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NEWS ARCHIVE:     Age: 721 days

Eagle watching events get underway in January

Published by Central Office December 22, 2015

Contact(s): Richard Staffen, 608-266-4340

Record eagle numbers boost viewing opportunities

MADISON -- Bald eagle watching events kick off in Wisconsin in January and run into March as Wisconsin's growing number of bald eagles - 2015 nest surveys recently revealed a record high population -- boost opportunities to see these majestic birds and spurs more communities to add or expand events.

"The increase in bald eagle populations are leading to more of these events and potentially better viewing, depending on conditions," says Rich Staffen, a Department of Natural Resources conservation biologist and raptor specialist.

Eagle watching events across Wisconsin celebrate record high numbers of eagles in the state.
Eagle watching events across Wisconsin celebrate record high numbers of eagles in the state.
Photo Credit: Steve Davis

The events provide more opportunities to learn about eagles and see them up close through live eagle shows, he says. Such activities also give attendees plenty to see and do if mild conditions mean that eagles are not concentrated in one spot but are spread out across the landscape.

The first in the parade of events is Bald Eagle Watching Days in Sauk Prairie, Jan. 15-16. www.ferrybluffeaglecouncil.org/bald-eagle-watching-days.html (exit DNR).

Now in its 29th year, this event features a live eagle release, live raptor shows, guided bus tours and overlooks staffed by eagle experts, as well as indoor exhibits and activities.

That same weekend, Jan. 16 and 17, the Fox River Environmental Education Alliance and partners have expanded "A Day with Eagles Along the Fox River" (exit DNR) to two days with a mix of viewing opportunities, presentations about eagles and eagle monitoring, educational programming, and a falconry presentation.

Cassville rolls out its Bald Eagle Day on Jan. 23-24, cassville.org/Birding%20Brochure.html (exit DNR) with raptor programs throughout the day and volunteers staffing spotting scopes in a park along the Mississippi River.

In February, the Prairie du Chien Bald Eagle Appreciation Days is set for Feb. 26-27 http://prairieduchien.org/?q=visitors/eagles], with new educational and environmental programs, live bald eagle and raptor programs, viewing through scopes, children's activities and more.

In March, Ferryville hosts its Bald Eagle Day March 5 www.visitferryville.com/things-do/ (exit DNR) with a live eagle and raptor show, eagle presentations, a hooting contest and eagle art created by schoolchildren.

Resident and migrating eagles congregate looking for food

Bald eagles from northern Wisconsin, Canada, northern Michigan and Minnesota move south as the lakes and rivers they live along freeze over during cold winters. Seeking fish, a main food source, the raptors typically congregate along open water areas below dams when rivers largely freeze over, Staffen says. They can be observed along Wisconsin's major rivers, including the Wisconsin, Mississippi and Fox rivers, which offer the combination of open water near large blocks of forests with mature trees.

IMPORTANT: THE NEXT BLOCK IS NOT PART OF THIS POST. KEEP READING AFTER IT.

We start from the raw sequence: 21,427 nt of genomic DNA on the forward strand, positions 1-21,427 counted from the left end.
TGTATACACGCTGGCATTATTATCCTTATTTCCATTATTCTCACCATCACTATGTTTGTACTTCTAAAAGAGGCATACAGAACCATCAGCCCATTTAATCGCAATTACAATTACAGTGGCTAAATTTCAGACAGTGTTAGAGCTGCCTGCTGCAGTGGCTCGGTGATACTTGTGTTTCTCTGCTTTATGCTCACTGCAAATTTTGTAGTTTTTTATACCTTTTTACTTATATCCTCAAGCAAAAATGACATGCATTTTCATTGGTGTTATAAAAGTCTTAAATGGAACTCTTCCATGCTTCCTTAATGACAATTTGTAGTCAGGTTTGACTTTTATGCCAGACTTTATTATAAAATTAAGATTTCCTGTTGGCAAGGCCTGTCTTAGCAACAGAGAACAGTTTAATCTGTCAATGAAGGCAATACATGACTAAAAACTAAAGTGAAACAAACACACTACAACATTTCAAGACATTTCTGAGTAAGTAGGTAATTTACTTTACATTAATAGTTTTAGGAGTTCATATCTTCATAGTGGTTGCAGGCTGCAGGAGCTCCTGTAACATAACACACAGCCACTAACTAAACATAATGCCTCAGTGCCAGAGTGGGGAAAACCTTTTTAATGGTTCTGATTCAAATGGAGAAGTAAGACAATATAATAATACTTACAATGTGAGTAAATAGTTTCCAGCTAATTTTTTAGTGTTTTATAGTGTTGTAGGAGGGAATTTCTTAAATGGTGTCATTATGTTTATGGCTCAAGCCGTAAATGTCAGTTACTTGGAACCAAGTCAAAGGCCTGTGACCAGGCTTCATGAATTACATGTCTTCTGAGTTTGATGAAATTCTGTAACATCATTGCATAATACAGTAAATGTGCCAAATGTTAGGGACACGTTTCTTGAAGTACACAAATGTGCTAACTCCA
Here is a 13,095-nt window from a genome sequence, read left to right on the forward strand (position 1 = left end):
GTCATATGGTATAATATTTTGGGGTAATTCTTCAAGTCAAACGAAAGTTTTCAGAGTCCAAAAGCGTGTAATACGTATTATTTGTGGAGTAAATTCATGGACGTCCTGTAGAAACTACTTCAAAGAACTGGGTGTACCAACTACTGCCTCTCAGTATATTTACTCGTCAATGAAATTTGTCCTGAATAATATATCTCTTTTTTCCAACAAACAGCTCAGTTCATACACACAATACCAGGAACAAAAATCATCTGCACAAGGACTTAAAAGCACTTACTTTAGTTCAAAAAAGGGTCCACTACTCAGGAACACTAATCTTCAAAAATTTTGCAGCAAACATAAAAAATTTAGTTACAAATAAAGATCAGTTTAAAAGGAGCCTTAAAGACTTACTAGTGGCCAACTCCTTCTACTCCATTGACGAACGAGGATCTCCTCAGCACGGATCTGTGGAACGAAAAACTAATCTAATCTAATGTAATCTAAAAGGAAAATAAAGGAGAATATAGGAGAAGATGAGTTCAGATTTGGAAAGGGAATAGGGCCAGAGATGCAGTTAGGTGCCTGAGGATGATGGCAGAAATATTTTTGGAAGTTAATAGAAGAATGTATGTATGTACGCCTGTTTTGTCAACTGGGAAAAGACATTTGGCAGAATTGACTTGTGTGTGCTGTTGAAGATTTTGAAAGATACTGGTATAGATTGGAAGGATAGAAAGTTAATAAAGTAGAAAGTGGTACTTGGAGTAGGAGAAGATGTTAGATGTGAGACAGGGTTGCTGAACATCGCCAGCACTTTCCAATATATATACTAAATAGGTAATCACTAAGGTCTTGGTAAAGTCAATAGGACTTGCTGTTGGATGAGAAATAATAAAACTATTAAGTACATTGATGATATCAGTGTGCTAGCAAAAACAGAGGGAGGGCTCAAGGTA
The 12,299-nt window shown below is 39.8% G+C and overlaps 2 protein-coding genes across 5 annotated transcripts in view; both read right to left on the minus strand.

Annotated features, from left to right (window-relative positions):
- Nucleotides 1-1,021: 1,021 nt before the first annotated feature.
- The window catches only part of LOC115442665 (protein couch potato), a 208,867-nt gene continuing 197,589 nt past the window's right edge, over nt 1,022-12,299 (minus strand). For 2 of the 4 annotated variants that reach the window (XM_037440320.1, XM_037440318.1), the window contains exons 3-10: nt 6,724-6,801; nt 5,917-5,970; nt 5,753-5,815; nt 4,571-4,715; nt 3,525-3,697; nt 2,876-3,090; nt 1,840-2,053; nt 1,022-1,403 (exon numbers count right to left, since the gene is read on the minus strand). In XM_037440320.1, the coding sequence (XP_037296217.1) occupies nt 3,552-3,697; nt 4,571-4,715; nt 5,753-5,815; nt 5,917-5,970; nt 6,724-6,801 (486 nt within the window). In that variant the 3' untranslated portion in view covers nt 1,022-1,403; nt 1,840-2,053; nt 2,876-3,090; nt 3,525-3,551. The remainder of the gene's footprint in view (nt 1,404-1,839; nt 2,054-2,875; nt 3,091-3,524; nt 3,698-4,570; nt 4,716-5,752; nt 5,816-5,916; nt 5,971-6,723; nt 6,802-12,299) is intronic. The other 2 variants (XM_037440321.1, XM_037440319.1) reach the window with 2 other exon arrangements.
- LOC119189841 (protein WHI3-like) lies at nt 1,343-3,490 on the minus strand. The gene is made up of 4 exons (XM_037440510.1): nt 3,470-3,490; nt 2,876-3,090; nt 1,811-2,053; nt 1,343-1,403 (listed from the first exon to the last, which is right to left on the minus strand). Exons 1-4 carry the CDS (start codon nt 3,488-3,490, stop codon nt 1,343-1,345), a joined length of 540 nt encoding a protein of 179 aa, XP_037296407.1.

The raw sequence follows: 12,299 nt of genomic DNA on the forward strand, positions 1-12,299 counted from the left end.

Like a lot of raptors, eagles have excellent vision and can see their prey - fish - under the water. The eagles roost in large trees at night.

The best time to look for eagles is in the morning.

"It's their active time for feeding. Late afternoon can be good as well as they are moving back to their roosting areas," Staffen says.

Eagle watchers will likely see adult and immature eagles congregating at the open water, and may see golden eagles as well, along the Mississippi River, Staffen says. Breeding golden eagles that migrate to the Great Lakes region are moving south from around Hudson Bay in northern Ontario and Quebec and western Canada, but the birds have been reported as regular winter residents in southwestern and central Wisconsin and neighboring states including Minnesota.

He cautions eagle watchers to take care not to disturb them. He encourages people to stay in their car unless they are at a staffed viewing site.

"Winter is a stressful time of the year for eagles because of the scarcity of food and the competition at open water sites with other eagles. They need to conserve energy to make it through the long winter."

Bald eagles the topic of Jan. 12 live online chat and Jan. 13 appearance on Wisconsin Public Radio

From the comfort of their own home, people can get their bald eagle questions answered by eagle experts on two occasions in January.

At noon on Jan. 12, 2016, DNR eagle biologists will be ready to answer your online questions during an hour-long chat. To join the chat on Jan. 12, go to DNR's website dnr.wi.gov and click on the box on the right-hand side to enter the chat or join via DNR's Facebook page. If you can't join the session, review the transcript at the same link at your leisure.

At 11 a.m. Jan. 13, 2016, tune in to Wisconsin Public Radio's Larry Meiller Show www.wpr.org/programs/larry-meiller-show (exit DNR) to hear DNR's Rich Staffen and John Keefe, president of the Ferry Bluff Eagle Council, talk about eagles and eagle watching events and field questions from callers.

Last Revised: Tuesday, December 22, 2015

Contact information

For more information about news and media, contact:
James Dick
Director of Communications
608-267-2773